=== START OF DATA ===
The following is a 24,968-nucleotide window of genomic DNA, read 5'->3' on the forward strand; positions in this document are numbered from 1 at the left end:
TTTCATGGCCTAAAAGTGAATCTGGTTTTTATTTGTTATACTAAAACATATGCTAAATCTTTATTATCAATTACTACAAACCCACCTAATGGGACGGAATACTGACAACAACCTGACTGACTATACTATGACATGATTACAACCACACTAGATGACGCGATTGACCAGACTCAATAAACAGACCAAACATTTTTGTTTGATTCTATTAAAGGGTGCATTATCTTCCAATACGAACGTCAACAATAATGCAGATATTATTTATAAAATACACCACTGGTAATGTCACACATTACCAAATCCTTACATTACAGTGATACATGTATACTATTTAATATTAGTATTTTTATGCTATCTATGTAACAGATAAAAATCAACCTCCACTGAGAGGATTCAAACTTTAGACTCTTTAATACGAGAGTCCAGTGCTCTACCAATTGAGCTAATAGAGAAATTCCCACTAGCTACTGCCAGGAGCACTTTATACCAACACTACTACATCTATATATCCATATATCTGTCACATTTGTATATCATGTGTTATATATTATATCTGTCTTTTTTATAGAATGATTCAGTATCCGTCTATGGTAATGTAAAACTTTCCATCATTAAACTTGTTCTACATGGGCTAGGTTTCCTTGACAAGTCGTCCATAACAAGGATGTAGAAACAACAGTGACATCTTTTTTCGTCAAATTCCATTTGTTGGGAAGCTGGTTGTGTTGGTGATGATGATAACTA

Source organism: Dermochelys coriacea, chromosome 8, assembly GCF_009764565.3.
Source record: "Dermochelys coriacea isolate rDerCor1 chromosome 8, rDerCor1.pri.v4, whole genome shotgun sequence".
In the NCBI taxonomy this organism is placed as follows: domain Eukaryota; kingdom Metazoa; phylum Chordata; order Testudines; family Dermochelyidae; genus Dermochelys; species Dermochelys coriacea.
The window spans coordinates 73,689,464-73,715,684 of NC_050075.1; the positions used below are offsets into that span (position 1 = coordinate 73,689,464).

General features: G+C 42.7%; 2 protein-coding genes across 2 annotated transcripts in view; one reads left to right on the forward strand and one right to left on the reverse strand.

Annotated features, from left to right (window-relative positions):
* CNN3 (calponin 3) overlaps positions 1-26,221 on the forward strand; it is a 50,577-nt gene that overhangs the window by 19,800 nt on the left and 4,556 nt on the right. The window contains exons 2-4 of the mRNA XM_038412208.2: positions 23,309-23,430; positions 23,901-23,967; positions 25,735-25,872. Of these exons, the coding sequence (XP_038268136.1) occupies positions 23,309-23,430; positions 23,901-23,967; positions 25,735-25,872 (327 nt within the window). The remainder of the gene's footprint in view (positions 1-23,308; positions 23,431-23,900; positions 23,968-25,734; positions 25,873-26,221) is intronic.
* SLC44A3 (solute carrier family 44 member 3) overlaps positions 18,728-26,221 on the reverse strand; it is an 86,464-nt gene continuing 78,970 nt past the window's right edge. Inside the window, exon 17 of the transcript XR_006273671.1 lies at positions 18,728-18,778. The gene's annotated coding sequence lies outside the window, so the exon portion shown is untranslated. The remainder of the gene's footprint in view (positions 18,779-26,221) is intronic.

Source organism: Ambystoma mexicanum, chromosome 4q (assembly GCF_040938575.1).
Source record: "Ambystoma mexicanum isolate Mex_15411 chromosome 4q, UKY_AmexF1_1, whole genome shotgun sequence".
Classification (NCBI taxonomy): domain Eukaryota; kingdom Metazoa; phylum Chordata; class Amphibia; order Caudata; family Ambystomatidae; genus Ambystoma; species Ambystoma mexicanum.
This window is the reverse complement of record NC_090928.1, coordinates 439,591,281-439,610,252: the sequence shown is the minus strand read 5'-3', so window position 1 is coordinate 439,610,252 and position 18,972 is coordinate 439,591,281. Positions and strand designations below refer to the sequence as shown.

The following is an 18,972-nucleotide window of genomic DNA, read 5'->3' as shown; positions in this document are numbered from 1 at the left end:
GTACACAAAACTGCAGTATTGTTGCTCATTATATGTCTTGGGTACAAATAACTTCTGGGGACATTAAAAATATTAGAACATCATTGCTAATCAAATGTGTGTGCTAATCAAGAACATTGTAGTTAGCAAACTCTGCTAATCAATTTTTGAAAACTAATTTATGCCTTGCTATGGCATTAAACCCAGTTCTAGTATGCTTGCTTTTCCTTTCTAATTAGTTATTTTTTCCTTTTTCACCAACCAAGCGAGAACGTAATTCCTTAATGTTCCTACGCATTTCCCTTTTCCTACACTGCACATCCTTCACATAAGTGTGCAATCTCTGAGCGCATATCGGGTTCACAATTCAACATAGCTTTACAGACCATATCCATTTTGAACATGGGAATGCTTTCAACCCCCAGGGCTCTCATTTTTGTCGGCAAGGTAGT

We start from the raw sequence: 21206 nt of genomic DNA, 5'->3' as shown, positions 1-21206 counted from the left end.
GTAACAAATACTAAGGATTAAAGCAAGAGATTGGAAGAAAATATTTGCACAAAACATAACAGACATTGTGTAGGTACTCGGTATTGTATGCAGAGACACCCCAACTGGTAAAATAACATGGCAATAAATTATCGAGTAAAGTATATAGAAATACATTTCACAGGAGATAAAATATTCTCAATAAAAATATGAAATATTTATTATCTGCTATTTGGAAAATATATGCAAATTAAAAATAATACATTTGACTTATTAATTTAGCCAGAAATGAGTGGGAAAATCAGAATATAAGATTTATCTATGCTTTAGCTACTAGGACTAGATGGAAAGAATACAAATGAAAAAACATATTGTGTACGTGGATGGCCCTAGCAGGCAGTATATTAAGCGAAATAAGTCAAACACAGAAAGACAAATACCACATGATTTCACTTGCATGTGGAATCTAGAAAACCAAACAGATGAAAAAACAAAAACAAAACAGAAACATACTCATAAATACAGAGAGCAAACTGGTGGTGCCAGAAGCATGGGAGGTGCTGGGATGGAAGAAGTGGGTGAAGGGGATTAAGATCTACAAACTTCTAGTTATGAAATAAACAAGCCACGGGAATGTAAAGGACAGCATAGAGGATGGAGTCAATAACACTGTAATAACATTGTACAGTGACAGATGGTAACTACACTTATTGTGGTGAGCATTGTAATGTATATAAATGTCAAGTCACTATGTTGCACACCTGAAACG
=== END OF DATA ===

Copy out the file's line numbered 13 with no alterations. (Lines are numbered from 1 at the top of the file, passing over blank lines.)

Classification (NCBI taxonomy): domain Eukaryota; kingdom Metazoa; phylum Chordata; class Amphibia; order Caudata; family Ambystomatidae; genus Ambystoma; species Ambystoma mexicanum.